Tuesday, August 30, 2011

You shall go to the ball, Cinders

Got togged up in best clothes (very rare commodity round here) and high heeled shoes (for the first time in over a decade) to go to the launch of the latest good food guide. Feet survived without a problem - so the shoes could well get another airing sooner than 2021! Did make an awful noise clip-clopping down the street though. What is the etiquette for quiet high-heeled prancing?  Not walking??
Phone camera - despite the evidence here, everything is black

Friday, August 26, 2011

More spring

It's delightful watching the small green birch leaves unfold from their winter hiding. Amazing colored sky.

The farm garden beds are yellow (daffodils), white (narcissi), purple (hardenbergia), dusky pink (hellebore), and orange (marigold).

With a little blue peaking out - the miniature irises are so small that they are almost completely obscured by their strappy leaves.

Hover flies are starting to appear - not easy to photograph but great fun to watch.

You do need to look very closely to see the little critter!  Or click on each photo for a high-res view.

Saturday, August 20, 2011

Vietnam - day 6

We transfered to local boats and meandered through narrow channels to visit an evergreen island and floating fish farms.  This area is fairly flat, and criss-crossed by many canals and small rivers - all man-made (or man-redirected).  The flatness of the land lends itself to massive rice production - which is also reliant on the river flooding.  The area produces 30 per cent of Vietnam's rice in a tenth of its terrain.

River flooding is vital for agriculture all along the Mekong River and it is a matter of considerable concern to the people living along the river - China has plans for dozens of hydropower dams, proposing to build them without consideration for the needs of others living along the river.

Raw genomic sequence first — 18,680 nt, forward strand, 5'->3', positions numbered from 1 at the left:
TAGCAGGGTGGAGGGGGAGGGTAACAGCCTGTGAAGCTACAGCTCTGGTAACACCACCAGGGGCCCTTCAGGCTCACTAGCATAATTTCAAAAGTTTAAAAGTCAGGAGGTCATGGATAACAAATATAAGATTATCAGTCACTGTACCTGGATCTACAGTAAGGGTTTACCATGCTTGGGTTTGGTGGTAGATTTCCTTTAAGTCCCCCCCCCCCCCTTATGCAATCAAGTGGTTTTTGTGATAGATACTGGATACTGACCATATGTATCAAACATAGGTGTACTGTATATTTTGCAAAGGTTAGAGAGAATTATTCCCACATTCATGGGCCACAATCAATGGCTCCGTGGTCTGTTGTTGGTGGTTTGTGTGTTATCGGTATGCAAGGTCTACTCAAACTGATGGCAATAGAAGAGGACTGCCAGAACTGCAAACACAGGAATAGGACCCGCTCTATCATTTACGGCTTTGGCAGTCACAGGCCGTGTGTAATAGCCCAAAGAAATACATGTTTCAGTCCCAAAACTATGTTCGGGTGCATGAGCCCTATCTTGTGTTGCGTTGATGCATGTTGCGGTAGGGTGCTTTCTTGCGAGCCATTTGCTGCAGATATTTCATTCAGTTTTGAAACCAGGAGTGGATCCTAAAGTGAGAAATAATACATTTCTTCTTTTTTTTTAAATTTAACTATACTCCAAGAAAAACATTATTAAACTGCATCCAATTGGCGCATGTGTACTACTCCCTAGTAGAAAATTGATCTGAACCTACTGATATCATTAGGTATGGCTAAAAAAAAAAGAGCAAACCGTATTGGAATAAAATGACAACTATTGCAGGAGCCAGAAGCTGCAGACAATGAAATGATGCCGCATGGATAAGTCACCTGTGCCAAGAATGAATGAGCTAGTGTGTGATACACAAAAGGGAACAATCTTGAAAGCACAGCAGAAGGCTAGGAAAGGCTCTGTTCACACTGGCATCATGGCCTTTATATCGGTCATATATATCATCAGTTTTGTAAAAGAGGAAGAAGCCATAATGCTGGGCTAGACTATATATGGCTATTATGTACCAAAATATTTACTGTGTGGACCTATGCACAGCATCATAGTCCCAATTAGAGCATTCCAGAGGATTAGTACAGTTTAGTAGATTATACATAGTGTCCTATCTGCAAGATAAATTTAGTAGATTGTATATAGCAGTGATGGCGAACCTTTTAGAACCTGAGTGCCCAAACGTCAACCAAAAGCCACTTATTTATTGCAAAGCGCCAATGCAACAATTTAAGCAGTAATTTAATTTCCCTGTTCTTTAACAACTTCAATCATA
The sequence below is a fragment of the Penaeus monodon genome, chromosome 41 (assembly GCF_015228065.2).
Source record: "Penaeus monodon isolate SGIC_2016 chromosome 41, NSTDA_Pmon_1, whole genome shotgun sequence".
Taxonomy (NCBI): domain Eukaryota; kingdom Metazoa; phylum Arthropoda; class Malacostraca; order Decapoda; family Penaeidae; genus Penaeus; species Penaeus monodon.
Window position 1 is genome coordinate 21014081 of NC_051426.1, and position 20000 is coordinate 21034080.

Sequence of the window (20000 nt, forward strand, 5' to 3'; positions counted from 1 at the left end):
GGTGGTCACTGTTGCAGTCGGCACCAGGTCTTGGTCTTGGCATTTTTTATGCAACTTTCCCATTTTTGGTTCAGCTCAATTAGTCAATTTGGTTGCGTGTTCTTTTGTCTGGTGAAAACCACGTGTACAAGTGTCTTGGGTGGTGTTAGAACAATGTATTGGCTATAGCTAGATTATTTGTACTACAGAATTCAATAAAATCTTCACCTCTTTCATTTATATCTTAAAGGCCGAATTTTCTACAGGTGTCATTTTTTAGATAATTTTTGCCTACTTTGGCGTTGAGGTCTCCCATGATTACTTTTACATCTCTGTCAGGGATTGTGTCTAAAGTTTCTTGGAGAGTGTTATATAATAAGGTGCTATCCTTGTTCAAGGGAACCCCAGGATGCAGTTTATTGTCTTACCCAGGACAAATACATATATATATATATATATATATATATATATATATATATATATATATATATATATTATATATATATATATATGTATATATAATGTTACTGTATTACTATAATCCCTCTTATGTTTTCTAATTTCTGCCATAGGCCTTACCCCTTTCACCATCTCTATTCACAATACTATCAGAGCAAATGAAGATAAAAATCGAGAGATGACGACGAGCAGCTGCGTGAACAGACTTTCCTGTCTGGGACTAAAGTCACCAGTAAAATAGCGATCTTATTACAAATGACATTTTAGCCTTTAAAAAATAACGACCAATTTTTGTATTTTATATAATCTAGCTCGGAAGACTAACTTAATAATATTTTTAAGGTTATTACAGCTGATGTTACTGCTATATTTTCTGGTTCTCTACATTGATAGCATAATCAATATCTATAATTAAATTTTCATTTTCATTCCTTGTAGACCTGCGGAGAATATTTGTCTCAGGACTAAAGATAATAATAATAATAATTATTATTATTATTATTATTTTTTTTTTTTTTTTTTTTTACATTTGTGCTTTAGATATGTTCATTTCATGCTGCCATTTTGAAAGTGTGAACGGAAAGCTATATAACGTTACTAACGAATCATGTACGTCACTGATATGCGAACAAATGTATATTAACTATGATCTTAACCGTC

Because of the flooding which occurs every year (so far) the houses are built on high stilts four or five metres above ground level, and the animals are kept in large corrals slung under the houses.  The animal floors are slatted and urine and excrement are collected in buckets for later use in the fields and vegetable patches.

Camera shy goats

The children all bounce excitedly around visitors and adults are graciously polite.  Almost everyone we meet in Vietnam and Cambodia says "please tell your friends about our country - we need tourists to improve the economy".  Their openness and generosity is a salutary lesson to those of us who live well and take life for granted.

After wandering around the island we headed for Tan Chau, district capital of Tan Chau, part of An Giang Province.  Confused?  Don't worry!  
Chillis drying

Corn drying

Fish drying

More fish drying
We wandered through a rattan making factory - the noise was horrendous.  One assumes all the employees are deaf.

Snail eggs
Tan Chau is famous for its silk, particularly Lanh My A - a silk dyed black by Diospyros mollis fruit (Mac Nua).  There's an interesting - and sad - article on the factory here.

The best way of getting around a hot dusty town is by trishaw - xe loi - good for the passenger, not so good for the driver.

Long day at the market

Blue is considered a lucky colour

Lotus flowers

Lotus seeds, extracted from ...

Lotus pods

Friday, August 19, 2011

Vietnam - day 5

Sa Dec in Dong Thap Province was an exercise in contrasts.  Here we visited a brick factory, the old house of Huynh Thuy Le (now known as "The Lovers' Museum), the local market and Fujian Temple.

Disembarking at the brick factory was the only time we succumbed to a drenching on the entire trip. These huge conical buildings are the brick and tile kilns.  They are loaded with thousands of bricks - rectangular four-holed extruded clay from the river, and fired for about three weeks - day and night.  Rice husks are used for fuel.

Mr Huynh Thuy Le, son of a wealthy Chinese family, earned notoriety for his clandestine romance with then-pubescent French writer Marguerite Duras. Their story was the basis for Duras's 1984 Prix Goncourt-winning novel The Lover (L'Amant); adapted in 1992 into the film of the same name.

The house of Huynh Thuy Le, for many years an office for a government agency, is now open to the public.  During the tour we were treated to delicious tea and very more-ish candied ginger.

Another market ....

Not for eating
Interesting comments re dogs - southern Vietnamese vow there is no way they'd eat dog meat, but then "those northerners - you just can't tell, they're known to eat dogs".

Then a tour of the Fujian Temple.
Our irrepressible guide.